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BOOK REVIEW: Consent by Leo Benedictus

| 20 August 2018 | Reply

BOOK REVIEW: Consent by Leo Benedictus

Faber & Faber
February 2018
Paperback, $29.99
Reviewed by Steph O’Connell

Crime / Thriller


Note: This cover does NOT have a black border… but it disappeared in the white background of the page.


This book is an experiment.
We’re experimenting together.
You are part of the experiment, if you’ll agree to it.

Normally I don’t let my subjects choose to be subjects. If you know you’re being watched, you cease to be you.

But I want you to read this. I wrote it for you.

This magnetic book pulls you in its wake even as you resist its force. Sometimes you don’t want to know what’s next…


While not breaking any new ground as a book from the point of view of a stalker, this is an interesting concept.

Benedictus works to put the reader in different shoes throughout the story, sometimes as the stalker and sometimes as the victim, developing a complex picture, and also begging the question of what might be going on that we don’t know about, which we dismiss quickly for a number of reasons. Might someone be watching us? Following us? Setting up surveillance in our house? What might it take to step into the role our main character has?

I’m sorry. I’m not explaining myself well. Have I been someone all of my life who would do what I have done? Or am I just somebody who did? I suppose that’s what I’m asking. Because I’ve thought a lot about how I’ll look when your eyes leave these pages for the final time, perhaps before the final page. I wonder if you’ll see a monster, and if I am one, or if monstrosity is just a costume to be tried on.

The story is a little bit meta – it is made clear to us through the telling that this is a book that is being written – and through internal monologue the main character philosophizes about life and love and human connection, about stalking and society and what we owe to each other.

I’d expect people to disapprove, perhaps you disapprove, but I’ve never really thought this project was immoral. I work with the presumption that the women I study would be upset if they found out, but if they don’t find out, well, where’s the harm? The law requires a negative reaction in the victim to be proven. Thus it does not protect Frances from being stalked, it protects her ignorance of it, just as it protects other states of ignorance, like childhood or religious faith. My moral duty, if I have one, is to get away with what I’m doing.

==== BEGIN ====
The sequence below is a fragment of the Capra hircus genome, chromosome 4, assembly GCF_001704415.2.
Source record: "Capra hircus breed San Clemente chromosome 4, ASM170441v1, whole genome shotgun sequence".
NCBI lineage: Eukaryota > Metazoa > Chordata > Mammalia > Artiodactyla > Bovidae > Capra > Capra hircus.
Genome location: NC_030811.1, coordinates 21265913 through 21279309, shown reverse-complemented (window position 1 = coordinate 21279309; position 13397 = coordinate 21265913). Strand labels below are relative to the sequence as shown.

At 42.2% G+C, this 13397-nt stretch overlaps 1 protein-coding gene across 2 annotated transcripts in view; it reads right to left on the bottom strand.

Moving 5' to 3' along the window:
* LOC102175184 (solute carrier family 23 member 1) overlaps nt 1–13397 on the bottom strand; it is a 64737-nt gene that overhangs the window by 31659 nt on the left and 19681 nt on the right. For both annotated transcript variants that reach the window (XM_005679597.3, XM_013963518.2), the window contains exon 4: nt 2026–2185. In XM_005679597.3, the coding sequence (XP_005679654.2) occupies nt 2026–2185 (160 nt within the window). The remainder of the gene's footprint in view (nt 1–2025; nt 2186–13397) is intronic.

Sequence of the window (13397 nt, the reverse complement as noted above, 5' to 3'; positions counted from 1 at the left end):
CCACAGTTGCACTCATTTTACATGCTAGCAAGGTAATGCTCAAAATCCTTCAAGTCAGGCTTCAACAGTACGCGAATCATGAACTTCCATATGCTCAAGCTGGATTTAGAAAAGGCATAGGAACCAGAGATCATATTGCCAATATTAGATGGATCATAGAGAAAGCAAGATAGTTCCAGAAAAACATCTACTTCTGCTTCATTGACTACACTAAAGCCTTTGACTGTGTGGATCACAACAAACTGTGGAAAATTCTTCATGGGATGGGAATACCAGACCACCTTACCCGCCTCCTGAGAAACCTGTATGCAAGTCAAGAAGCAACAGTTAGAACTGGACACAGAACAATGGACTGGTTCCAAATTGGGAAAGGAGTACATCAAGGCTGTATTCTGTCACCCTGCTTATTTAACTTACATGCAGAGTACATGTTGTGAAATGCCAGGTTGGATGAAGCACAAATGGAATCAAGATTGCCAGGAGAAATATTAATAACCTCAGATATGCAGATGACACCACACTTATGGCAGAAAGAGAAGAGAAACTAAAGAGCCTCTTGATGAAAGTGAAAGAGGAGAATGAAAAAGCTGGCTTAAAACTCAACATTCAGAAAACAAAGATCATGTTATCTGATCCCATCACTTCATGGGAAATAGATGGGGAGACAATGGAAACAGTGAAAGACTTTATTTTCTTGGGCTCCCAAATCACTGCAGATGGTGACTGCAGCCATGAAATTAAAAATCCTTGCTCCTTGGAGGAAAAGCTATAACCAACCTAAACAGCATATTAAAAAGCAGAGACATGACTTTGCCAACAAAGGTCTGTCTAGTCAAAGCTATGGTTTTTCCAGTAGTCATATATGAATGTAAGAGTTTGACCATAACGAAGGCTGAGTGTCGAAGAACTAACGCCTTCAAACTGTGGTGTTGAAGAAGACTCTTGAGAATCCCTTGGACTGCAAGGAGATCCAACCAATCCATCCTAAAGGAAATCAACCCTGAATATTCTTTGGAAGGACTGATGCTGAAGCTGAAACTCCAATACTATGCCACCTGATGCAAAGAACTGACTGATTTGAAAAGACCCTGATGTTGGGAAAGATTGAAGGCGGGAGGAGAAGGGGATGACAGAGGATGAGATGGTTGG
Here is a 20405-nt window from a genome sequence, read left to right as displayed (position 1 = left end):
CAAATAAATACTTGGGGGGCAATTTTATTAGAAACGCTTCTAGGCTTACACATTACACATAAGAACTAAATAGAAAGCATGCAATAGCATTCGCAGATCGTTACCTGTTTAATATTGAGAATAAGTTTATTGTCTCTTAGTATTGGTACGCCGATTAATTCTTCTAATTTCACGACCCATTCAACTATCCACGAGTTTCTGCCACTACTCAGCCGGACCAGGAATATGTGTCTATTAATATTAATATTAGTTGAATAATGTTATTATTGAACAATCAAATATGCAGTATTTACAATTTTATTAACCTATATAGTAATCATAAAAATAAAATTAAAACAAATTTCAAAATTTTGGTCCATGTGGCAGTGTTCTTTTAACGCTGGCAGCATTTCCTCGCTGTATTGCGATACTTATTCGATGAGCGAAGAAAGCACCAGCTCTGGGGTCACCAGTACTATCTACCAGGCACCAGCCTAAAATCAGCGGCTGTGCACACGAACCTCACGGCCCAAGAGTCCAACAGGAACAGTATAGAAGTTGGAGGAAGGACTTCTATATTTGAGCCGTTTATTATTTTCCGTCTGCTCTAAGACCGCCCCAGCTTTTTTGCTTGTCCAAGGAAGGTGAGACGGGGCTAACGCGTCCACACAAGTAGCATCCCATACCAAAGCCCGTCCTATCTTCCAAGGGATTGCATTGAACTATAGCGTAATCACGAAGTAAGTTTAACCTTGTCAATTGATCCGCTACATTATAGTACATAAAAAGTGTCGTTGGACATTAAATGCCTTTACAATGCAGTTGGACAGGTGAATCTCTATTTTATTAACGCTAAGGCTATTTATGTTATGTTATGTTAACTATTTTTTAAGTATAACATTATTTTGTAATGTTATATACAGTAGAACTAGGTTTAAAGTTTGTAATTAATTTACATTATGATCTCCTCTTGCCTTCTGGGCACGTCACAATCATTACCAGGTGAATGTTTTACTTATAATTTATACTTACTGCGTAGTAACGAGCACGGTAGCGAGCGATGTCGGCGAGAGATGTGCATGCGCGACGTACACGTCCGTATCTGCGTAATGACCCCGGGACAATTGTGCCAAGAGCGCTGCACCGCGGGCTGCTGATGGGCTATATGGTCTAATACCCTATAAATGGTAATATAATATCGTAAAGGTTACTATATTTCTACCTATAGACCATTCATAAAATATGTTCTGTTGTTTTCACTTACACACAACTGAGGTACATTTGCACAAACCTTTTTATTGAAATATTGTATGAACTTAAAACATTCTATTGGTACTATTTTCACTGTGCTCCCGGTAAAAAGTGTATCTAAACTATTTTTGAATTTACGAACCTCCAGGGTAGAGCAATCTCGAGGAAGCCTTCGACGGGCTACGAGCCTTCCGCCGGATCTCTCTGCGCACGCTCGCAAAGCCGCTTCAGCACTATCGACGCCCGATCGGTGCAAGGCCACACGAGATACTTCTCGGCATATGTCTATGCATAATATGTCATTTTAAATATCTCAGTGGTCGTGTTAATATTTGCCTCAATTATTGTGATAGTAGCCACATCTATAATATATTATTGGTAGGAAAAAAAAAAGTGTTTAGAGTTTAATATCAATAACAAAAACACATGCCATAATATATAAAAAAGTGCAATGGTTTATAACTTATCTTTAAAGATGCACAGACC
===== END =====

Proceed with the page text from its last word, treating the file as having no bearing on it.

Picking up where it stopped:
I can understand in essence what the author was trying to do, but disagree with so many elements of the writing. It’s true, these things could be argued for as a quirk of the narrator, but they make it such a pain for the reader to push through. At some point, you have to decide whether you want to be so willy-nilly with style and lose the readers who care about grammar and tense, or you tidy it up a little.

Among these annoyances:
– There were no quotation marks
– The tense was somewhat jumbled (including past, present, and future tense)
– The POVs were somewhat jumbled (including first, third, and second person… And the third person scenes were shown to be told by the same person who was narrating the 1st person, though the 1st person seems to be privy to info about the third person that he couldn’t know.)
– So much of the book was dull and not engaging
– A couple of extremely gory scenes were at odds with the slow meander of the rest of the book

Certain thoughts presented in the inner monologue were definitely uncomfortably easy to relate to (in a book from the point of view of a stalker), but there was really nothing here that couldn’t be found elsewhere.

It’s a little Dexter, a little Creep (the movie), and something else besides that doesn’t spring to mind. But it doesn’t engage the audience well enough, or show us things we wouldn’t have discovered in either of those or the sudden range of stalker fiction out there. The story itself was dull and meandering, with brief moments of action and intrigue, but it feels like the whole book was only written in order for the author to get to the final chapter. 

Though the gory scenes were well done, they were too scarce to make up for the rest of the book.

You’ve severed the skin all the way round now, so you try wrenching upwards, hoping to tear the fibres you can’t cut. You can’t use the mallet and chisel because you need a hand as well as your knees to make the arm lie still. All you have left is the saws. If this is getting done, it’s getting done with savagery. The spurts are rhythmic. The blood goes spurt-spurt-spurt, which means you’ve got an artery, which you expected, but you hadn’t expected it to be like this. Perhaps you were too gentle with the tourniquet. At any rate you’re glad you have the mask.

And in the end, my feelings on the book can be best summed up by this quote from the book itself.

There may well have been some good material there, but I wouldn’t know because I spent most of the time in a stupor, too bored to hear it. I’d formulate the next day’s plans, or think about past subjects, and the tape would run on and on. Then I’d notice, reprove myself, rewind, and start losing interest again.


Category: Book Reviews, Other Reviews

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